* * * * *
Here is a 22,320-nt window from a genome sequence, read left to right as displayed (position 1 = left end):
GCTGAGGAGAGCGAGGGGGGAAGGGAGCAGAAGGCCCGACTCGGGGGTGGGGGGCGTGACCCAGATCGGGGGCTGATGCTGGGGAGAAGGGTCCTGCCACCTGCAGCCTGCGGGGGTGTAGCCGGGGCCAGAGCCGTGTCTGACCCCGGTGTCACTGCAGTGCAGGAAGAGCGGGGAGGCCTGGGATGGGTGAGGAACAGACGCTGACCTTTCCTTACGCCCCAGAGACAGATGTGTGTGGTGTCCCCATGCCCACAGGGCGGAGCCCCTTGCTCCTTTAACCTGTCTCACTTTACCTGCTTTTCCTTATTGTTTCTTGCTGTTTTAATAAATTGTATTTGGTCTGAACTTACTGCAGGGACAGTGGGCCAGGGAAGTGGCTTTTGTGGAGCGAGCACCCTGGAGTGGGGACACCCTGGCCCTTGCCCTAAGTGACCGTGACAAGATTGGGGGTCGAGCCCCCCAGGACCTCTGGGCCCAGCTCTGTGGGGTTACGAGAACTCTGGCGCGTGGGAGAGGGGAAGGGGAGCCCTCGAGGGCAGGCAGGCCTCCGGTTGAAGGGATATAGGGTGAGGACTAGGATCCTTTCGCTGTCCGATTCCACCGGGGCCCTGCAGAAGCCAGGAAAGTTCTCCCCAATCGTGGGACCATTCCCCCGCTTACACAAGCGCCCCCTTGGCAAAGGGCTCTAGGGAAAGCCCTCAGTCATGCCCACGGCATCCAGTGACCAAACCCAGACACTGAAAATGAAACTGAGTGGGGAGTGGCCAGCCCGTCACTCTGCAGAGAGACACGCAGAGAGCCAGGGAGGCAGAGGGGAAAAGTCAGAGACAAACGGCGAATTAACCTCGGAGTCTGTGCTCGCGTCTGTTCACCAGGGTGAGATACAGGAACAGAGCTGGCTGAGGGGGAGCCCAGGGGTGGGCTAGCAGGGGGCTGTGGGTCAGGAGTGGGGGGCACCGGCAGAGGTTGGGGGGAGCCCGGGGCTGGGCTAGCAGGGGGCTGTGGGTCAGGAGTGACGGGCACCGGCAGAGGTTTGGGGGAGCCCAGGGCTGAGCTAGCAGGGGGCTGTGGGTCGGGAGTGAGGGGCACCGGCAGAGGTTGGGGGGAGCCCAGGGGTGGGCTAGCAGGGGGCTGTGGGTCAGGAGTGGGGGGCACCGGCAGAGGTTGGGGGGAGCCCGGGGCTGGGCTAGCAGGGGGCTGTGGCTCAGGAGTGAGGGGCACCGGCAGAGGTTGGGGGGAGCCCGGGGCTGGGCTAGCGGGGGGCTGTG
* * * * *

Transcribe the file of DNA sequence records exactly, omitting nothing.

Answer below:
Here is a 22,320-nt window from a genome sequence, read left to right as displayed (position 1 = left end):
GCTGAGGAGAGCGAGGGGGGAAGGGAGCAGAAGGCCCGACTCGGGGGTGGGGGGCGTGACCCAGATCGGGGGCTGATGCTGGGGAGAAGGGTCCTGCCACCTGCAGCCTGCGGGGGTGTAGCCGGGGCCAGAGCCGTGTCTGACCCCGGTGTCACTGCAGTGCAGGAAGAGCGGGGAGGCCTGGGATGGGTGAGGAACAGACGCTGACCTTTCCTTACGCCCCAGAGACAGATGTGTGTGGTGTCCCCATGCCCACAGGGCGGAGCCCCTTGCTCCTTTAACCTGTCTCACTTTACCTGCTTTTCCTTATTGTTTCTTGCTGTTTTAATAAATTGTATTTGGTCTGAACTTACTGCAGGGACAGTGGGCCAGGGAAGTGGCTTTTGTGGAGCGAGCACCCTGGAGTGGGGACACCCTGGCCCTTGCCCTAAGTGACCGTGACAAGATTGGGGGTCGAGCCCCCCAGGACCTCTGGGCCCAGCTCTGTGGGGTTACGAGAACTCTGGCGCGTGGGAGAGGGGAAGGGGAGCCCTCGAGGGCAGGCAGGCCTCCGGTTGAAGGGATATAGGGTGAGGACTAGGATCCTTTCGCTGTCCGATTCCACCGGGGCCCTGCAGAAGCCAGGAAAGTTCTCCCCAATCGTGGGACCATTCCCCCGCTTACACAAGCGCCCCCTTGGCAAAGGGCTCTAGGGAAAGCCCTCAGTCATGCCCACGGCATCCAGTGACCAAACCCAGACACTGAAAATGAAACTGAGTGGGGAGTGGCCAGCCCGTCACTCTGCAGAGAGACACGCAGAGAGCCAGGGAGGCAGAGGGGAAAAGTCAGAGACAAACGGCGAATTAACCTCGGAGTCTGTGCTCGCGTCTGTTCACCAGGGTGAGATACAGGAACAGAGCTGGCTGAGGGGGAGCCCAGGGGTGGGCTAGCAGGGGGCTGTGGGTCAGGAGTGGGGGGCACCGGCAGAGGTTGGGGGGAGCCCGGGGCTGGGCTAGCAGGGGGCTGTGGGTCAGGAGTGACGGGCACCGGCAGAGGTTTGGGGGAGCCCAGGGCTGAGCTAGCAGGGGGCTGTGGGTCGGGAGTGAGGGGCACCGGCAGAGGTTGGGGGGAGCCCAGGGGTGGGCTAGCAGGGGGCTGTGGGTCAGGAGTGGGGGGCACCGGCAGAGGTTGGGGGGAGCCCGGGGCTGGGCTAGCAGGGGGCTGTGGCTCAGGAGTGAGGGGCACCGGCAGAGGTTGGGGGGAGCCCGGGGCTGGGCTAGCGGGGGGCTGTG